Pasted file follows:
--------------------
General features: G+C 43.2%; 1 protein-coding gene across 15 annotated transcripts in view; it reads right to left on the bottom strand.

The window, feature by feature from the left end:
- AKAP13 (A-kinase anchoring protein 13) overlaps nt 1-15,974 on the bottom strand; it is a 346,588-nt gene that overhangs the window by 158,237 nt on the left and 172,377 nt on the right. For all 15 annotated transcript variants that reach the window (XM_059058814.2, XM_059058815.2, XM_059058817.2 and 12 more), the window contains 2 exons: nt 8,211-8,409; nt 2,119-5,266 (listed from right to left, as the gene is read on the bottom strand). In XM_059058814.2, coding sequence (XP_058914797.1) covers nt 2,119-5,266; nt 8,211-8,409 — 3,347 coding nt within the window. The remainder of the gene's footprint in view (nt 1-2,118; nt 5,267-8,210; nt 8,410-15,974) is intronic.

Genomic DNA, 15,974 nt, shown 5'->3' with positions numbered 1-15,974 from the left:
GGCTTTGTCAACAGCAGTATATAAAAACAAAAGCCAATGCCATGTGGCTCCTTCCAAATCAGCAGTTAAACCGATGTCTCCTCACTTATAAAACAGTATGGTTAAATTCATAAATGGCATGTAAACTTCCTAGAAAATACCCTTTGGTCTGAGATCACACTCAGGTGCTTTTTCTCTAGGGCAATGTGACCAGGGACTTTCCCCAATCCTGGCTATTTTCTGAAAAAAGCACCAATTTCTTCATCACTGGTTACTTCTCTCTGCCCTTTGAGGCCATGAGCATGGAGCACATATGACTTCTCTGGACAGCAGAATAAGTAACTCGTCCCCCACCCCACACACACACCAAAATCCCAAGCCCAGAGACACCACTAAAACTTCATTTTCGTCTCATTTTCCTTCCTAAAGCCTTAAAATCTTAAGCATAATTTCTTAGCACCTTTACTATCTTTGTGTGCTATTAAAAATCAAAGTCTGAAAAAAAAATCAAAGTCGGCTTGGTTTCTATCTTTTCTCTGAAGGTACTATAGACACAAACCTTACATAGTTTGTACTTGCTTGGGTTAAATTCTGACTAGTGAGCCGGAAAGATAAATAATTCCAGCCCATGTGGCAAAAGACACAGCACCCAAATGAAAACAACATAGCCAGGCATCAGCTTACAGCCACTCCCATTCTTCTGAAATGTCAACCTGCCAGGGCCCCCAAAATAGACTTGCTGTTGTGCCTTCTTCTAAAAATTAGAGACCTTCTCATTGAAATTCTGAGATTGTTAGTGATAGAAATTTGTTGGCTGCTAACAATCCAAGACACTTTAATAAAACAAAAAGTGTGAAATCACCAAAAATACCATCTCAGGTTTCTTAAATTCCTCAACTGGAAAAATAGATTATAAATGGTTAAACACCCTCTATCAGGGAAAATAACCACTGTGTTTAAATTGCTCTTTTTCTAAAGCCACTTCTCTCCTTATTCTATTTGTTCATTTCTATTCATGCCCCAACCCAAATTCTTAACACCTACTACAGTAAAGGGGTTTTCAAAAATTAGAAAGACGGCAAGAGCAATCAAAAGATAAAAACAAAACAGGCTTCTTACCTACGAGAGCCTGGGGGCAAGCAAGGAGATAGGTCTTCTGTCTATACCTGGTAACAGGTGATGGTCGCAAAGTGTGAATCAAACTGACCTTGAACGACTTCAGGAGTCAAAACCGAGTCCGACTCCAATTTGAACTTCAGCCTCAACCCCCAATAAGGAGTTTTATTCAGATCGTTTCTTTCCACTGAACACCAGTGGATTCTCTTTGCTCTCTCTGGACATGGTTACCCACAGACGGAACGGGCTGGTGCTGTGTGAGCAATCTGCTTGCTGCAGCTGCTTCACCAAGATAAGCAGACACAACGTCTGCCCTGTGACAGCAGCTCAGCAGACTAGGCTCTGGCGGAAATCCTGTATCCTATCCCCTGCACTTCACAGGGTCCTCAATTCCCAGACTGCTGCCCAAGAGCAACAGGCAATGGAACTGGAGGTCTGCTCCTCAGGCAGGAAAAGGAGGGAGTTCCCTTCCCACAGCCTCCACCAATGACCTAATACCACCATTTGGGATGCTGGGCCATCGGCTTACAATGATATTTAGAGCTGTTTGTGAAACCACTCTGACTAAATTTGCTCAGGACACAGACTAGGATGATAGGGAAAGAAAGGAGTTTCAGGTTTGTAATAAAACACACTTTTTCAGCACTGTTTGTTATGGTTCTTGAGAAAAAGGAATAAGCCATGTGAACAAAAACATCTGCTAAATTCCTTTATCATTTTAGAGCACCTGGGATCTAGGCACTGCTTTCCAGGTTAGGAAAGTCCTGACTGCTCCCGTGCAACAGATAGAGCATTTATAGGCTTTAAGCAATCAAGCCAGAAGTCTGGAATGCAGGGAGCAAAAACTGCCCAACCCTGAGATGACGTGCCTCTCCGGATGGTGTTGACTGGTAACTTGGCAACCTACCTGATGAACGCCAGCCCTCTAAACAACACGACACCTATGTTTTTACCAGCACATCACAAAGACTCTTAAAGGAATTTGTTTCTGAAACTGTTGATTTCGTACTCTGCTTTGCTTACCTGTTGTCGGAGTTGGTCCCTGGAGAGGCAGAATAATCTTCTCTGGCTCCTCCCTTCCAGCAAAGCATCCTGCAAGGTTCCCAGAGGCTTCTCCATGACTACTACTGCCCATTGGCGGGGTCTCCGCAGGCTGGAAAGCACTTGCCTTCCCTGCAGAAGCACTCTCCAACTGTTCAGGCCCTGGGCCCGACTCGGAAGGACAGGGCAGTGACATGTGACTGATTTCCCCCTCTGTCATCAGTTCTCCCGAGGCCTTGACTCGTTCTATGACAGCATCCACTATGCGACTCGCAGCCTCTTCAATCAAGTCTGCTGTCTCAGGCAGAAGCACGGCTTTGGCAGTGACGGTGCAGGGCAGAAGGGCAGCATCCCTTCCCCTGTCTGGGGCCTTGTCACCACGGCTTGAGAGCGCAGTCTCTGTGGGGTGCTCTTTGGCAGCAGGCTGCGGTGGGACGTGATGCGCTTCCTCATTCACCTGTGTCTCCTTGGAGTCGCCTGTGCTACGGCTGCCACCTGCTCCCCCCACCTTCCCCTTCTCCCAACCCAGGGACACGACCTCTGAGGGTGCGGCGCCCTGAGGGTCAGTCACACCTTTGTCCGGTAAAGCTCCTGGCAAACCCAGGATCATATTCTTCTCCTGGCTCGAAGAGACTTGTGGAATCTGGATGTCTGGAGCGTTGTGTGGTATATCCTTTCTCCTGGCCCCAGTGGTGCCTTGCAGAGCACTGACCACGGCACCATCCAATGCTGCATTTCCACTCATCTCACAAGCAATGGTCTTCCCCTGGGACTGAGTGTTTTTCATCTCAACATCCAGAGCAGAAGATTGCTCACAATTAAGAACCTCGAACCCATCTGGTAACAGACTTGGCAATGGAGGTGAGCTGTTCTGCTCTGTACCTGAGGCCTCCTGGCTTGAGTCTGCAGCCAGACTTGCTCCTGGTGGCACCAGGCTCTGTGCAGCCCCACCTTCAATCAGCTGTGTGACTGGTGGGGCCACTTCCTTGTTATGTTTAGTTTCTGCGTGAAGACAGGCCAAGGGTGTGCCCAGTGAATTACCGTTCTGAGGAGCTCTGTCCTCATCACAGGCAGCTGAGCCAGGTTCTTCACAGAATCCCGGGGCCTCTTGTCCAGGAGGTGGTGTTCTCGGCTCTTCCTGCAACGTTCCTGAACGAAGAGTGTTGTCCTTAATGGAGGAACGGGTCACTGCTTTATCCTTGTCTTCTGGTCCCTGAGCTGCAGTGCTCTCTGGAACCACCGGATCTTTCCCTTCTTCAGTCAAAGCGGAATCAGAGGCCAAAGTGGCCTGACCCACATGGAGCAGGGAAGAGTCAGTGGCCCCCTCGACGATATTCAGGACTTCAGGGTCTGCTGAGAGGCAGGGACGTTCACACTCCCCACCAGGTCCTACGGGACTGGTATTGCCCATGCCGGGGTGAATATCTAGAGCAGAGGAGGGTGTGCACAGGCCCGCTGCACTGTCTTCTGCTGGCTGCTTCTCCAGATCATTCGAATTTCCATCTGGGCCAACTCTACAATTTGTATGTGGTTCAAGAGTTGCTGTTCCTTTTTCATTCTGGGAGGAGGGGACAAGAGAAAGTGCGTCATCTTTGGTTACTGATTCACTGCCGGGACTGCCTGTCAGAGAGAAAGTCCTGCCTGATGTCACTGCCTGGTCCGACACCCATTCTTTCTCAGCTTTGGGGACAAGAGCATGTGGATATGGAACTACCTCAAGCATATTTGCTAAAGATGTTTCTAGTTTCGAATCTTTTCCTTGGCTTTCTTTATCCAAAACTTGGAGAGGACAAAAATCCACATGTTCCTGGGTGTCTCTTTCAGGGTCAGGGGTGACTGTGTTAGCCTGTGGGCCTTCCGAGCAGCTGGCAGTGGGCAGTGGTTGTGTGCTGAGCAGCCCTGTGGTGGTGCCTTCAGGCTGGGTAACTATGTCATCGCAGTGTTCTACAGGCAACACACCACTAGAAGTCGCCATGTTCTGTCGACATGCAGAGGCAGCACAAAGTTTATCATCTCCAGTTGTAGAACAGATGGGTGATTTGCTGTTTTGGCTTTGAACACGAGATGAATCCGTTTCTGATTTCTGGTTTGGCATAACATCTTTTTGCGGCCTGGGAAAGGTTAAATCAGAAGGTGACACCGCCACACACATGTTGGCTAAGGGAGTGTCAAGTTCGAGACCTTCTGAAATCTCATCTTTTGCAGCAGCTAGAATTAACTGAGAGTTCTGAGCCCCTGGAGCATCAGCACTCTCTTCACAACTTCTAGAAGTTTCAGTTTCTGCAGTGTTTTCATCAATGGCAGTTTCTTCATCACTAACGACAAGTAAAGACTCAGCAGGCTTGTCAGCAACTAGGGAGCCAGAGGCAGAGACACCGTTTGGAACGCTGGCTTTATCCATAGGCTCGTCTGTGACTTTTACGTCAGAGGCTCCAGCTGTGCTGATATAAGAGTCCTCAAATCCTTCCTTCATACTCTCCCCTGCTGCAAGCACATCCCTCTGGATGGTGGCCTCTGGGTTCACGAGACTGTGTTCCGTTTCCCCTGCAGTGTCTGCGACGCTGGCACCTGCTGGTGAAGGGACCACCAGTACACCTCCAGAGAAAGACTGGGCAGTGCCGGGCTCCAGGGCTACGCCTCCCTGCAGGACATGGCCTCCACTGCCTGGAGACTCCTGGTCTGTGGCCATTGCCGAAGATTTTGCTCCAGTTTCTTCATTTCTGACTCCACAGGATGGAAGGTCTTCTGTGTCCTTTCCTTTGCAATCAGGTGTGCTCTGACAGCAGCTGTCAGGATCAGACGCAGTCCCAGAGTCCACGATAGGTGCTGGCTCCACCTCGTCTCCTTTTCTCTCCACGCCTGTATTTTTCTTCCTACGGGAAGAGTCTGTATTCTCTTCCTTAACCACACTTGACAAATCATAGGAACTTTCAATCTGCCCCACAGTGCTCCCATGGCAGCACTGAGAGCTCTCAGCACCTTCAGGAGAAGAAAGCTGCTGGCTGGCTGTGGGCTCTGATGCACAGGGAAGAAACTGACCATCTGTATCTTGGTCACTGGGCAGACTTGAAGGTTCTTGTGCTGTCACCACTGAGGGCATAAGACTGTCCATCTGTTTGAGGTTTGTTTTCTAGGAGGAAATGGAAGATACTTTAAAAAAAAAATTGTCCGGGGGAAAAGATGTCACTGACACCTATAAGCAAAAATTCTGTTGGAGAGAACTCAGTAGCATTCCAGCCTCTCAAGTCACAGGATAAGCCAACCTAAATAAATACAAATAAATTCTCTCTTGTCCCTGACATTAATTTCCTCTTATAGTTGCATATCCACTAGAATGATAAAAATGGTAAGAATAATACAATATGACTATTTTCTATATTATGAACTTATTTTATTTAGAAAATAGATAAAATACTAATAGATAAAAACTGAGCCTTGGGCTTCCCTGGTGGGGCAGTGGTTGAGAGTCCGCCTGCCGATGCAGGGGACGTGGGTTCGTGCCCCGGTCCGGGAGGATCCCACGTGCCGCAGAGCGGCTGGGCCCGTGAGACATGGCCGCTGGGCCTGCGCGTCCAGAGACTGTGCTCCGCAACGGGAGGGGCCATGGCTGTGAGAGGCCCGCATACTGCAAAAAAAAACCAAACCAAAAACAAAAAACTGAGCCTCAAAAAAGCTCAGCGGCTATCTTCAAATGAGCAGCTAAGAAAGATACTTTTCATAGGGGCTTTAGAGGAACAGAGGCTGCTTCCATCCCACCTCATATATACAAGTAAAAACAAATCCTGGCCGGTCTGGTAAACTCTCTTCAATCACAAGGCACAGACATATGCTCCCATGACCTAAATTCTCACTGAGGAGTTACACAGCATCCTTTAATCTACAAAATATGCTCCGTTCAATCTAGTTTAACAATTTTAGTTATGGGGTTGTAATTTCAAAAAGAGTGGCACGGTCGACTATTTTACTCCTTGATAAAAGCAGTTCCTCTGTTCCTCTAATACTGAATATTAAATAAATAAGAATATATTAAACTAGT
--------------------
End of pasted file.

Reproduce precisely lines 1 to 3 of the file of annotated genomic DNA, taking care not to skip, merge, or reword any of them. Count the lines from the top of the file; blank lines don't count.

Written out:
General features: G+C 43.2%; 1 protein-coding gene across 15 annotated transcripts in view; it reads right to left on the bottom strand.

The window, feature by feature from the left end:
- AKAP13 (A-kinase anchoring protein 13) overlaps nt 1-15,974 on the bottom strand; it is a 346,588-nt gene that overhangs the window by 158,237 nt on the left and 172,377 nt on the right. For all 15 annotated transcript variants that reach the window (XM_059058814.2, XM_059058815.2, XM_059058817.2 and 12 more), the window contains 2 exons: nt 8,211-8,409; nt 2,119-5,266 (listed from right to left, as the gene is read on the bottom strand). In XM_059058814.2, coding sequence (XP_058914797.1) covers nt 2,119-5,266; nt 8,211-8,409 — 3,347 coding nt within the window. The remainder of the gene's footprint in view (nt 1-2,118; nt 5,267-8,210; nt 8,410-15,974) is intronic.